|Copyright: Aamer Ahmed (Kheshkiwaal)
|Date Taken: 2008-10-26|
|Exposure: f/4.3, 1/250 seconds|
|More Photo Info: [view]|
|Photo Version: Original Version|
|Date Submitted: 2011-04-20 2:49|
|[Note Guidelines] Photographer's Note|
|The House Sparrow is a chunky bird, typically about 16 centimetres (6.3 in) long, ranging from 14–18 centimetres (5.5–7.1 in). It has a large rounded head, a short tail, and a stout bill. In weight, the House Sparrow generally ranges from 24–39.5 grams (0.85–1.39 oz). Weight varies by sex, with females usually smaller than males. Younger birds are smaller, males are larger during the winter, and females larger during the breeding season. Between and within subspecies, there is further variation based on latitude, altitude, climate, and other environmental factors, under biological rules such as Bergmann's rule.|
The plumage of the House Sparrow is mostly different shades of grey and brown. The sexes differ, with females and juveniles mostly buff, and the male marked with bold colours. The male is duller in fresh non-breeding plumage, with buff tips on many feathers. Wear and preening expose bright markings of brown and black, including a throat and chest patch, called a "bib" or a "badge". This patch is variable in width and general size, and some scientists have suggested that patches signal social status or fitness, a hypothesis which has led to a "veritable 'cottage industry'" of studies, which have only conclusively shown that patches increase in size with age. In breeding plumage, the male's crown is grey, and it is marked with black on its throat and beneath its crown. The cheeks and underparts are pale grey. The mantle and upper back are a warm brown, broadly streaked with black, while the lower back, rump and uppertail coverts are a greyish-brown. The female has no black on head or throat, nor a grey crown and its upperparts are streaked with brown. The juvenile is deeper brown, and the white is replaced by buff; the beak is pink to dull yellow.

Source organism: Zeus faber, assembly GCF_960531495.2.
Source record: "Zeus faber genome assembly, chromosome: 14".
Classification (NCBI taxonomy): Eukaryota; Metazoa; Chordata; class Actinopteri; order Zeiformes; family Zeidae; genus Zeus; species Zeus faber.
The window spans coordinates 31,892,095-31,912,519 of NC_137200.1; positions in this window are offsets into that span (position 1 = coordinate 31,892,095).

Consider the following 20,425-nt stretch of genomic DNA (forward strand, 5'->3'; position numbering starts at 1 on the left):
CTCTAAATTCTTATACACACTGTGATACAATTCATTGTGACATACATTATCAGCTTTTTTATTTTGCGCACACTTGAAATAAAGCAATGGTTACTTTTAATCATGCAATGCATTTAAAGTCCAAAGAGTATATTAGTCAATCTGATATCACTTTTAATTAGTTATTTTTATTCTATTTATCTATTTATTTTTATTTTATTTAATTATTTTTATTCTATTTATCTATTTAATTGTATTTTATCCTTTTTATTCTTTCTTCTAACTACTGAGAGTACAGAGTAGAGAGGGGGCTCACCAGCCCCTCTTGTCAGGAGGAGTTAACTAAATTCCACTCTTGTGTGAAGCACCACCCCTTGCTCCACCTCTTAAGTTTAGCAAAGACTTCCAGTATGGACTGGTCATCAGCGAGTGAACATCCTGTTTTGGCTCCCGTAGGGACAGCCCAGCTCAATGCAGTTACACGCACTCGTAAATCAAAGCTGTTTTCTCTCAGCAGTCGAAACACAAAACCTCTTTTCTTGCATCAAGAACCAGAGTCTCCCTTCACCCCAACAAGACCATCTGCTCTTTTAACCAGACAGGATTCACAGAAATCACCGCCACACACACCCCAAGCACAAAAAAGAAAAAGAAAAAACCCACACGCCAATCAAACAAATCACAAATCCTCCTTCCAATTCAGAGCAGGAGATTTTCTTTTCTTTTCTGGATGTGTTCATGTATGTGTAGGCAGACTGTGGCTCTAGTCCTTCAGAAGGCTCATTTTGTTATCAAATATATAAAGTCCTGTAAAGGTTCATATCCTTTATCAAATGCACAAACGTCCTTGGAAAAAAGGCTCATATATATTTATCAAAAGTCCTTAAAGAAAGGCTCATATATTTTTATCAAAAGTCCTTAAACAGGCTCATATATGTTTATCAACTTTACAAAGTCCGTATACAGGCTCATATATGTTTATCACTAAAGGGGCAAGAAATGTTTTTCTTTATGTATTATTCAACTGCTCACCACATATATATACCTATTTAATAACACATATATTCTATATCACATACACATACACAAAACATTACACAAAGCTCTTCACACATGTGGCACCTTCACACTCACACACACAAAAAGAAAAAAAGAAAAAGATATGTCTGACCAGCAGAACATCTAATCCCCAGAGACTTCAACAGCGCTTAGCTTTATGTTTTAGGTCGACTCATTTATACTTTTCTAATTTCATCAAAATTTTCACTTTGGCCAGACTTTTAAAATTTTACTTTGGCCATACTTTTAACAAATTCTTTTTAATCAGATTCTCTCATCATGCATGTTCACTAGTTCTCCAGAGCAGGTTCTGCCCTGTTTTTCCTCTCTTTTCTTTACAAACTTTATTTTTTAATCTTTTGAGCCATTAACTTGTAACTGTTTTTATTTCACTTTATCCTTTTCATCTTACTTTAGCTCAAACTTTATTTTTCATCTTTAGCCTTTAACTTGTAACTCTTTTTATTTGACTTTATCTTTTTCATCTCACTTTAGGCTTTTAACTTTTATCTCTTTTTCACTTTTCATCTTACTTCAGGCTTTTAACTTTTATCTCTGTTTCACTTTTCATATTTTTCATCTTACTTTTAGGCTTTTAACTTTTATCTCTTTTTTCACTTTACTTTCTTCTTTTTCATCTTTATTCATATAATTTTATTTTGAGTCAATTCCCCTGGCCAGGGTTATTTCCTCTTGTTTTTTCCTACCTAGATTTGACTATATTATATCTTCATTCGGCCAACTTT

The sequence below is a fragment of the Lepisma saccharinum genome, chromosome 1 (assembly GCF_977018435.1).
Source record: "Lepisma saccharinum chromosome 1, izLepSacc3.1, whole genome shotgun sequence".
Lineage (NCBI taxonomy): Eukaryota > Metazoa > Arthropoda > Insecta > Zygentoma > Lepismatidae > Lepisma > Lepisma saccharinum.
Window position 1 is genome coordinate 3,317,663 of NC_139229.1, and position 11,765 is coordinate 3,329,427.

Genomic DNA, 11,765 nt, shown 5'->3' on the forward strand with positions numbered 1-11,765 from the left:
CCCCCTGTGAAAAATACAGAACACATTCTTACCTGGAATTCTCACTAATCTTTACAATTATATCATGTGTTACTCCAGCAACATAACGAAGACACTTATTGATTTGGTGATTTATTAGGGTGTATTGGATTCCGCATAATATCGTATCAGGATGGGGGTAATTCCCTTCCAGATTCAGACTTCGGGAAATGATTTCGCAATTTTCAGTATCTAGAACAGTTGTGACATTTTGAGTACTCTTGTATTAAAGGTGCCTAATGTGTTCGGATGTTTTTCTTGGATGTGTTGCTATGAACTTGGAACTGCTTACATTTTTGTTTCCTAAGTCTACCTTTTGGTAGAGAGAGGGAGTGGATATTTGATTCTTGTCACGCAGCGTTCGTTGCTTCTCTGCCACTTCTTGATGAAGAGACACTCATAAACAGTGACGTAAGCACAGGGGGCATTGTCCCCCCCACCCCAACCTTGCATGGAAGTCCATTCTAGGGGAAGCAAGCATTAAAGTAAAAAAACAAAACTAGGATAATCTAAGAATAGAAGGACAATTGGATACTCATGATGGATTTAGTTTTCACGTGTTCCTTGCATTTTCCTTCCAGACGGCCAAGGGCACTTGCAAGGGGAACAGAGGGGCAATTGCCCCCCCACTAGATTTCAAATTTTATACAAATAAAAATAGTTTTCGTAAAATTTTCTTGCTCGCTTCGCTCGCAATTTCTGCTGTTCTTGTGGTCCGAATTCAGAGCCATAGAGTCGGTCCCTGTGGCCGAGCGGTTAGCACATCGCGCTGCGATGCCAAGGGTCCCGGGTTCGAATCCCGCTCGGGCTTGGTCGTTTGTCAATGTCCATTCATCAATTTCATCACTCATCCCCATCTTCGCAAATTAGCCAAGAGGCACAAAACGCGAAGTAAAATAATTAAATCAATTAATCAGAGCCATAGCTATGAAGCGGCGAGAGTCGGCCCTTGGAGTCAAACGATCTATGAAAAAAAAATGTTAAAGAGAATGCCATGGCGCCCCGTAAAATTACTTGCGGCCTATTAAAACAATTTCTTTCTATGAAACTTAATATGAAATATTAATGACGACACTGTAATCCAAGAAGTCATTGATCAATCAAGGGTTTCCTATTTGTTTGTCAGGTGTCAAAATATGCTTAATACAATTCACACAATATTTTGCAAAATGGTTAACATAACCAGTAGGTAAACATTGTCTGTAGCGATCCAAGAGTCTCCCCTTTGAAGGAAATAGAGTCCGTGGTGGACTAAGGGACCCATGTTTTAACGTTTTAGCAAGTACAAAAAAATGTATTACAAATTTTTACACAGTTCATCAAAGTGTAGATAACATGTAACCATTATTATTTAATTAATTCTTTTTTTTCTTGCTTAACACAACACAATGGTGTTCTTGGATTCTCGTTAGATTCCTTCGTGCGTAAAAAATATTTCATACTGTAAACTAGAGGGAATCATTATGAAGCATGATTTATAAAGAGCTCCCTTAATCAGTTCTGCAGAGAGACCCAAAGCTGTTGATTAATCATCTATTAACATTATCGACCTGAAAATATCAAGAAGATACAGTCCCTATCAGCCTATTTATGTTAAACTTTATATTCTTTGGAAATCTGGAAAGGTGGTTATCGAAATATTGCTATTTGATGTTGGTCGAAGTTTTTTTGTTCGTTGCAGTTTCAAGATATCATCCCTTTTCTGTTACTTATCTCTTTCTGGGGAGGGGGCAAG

There is some variation in the twelve subspecies of House Sparrow. The subspecies are divided into two groups, the Oriental indicus group, and the Palaearctic domesticus group. Birds of the domesticus group have grey cheeks, while indicus group birds have white cheeks, as well as bright colouration on the crown, a smaller bill, and a longer black bib. The subspecies Passer domesticus tingitanus differs little from the nominate subspecies, except in the worn breeding plumage of the male, in which the head is speckled with black and underparts are paler. P. d. balearoibericus is slightly paler than the nominate but darker than P. d. bibilicus. P. d. bibilicus is paler than most subspecies, but has the grey cheeks of domesticus group birds. The similar P. d. persicus is paler and smaller, and P. d. niloticus is nearly identical but smaller. Of the less wide ranging indicus group subspecies, P. d. hyrcanus is larger than P. d. indicus, P. d. bactrianus is larger and paler, P. d. parkini is larger and darker with more black on the breast than any other subspecies, and P. d. hufufae is paler.
The House Sparrow can be confused with a number of other seed-eating birds, especially its relatives in the genus Passer. Many of these relatives are smaller, with an appearance that is neater or "cuter", as with the Dead Sea Sparrow. The dull-coloured female often can not be distinguished from other birds, and it is nearly identical to the females of the Spanish Sparrow and Italian Sparrow. The Eurasian Tree Sparrow is smaller and more slender with a chestnut crown and a black patch on each cheek. The male Spanish Sparrow and Italian Sparrow are distinguished by their chestnut crowns. The Sind Sparrow is smaller, with the male less black on the throat and the female usually having a distinct pale supercilium.
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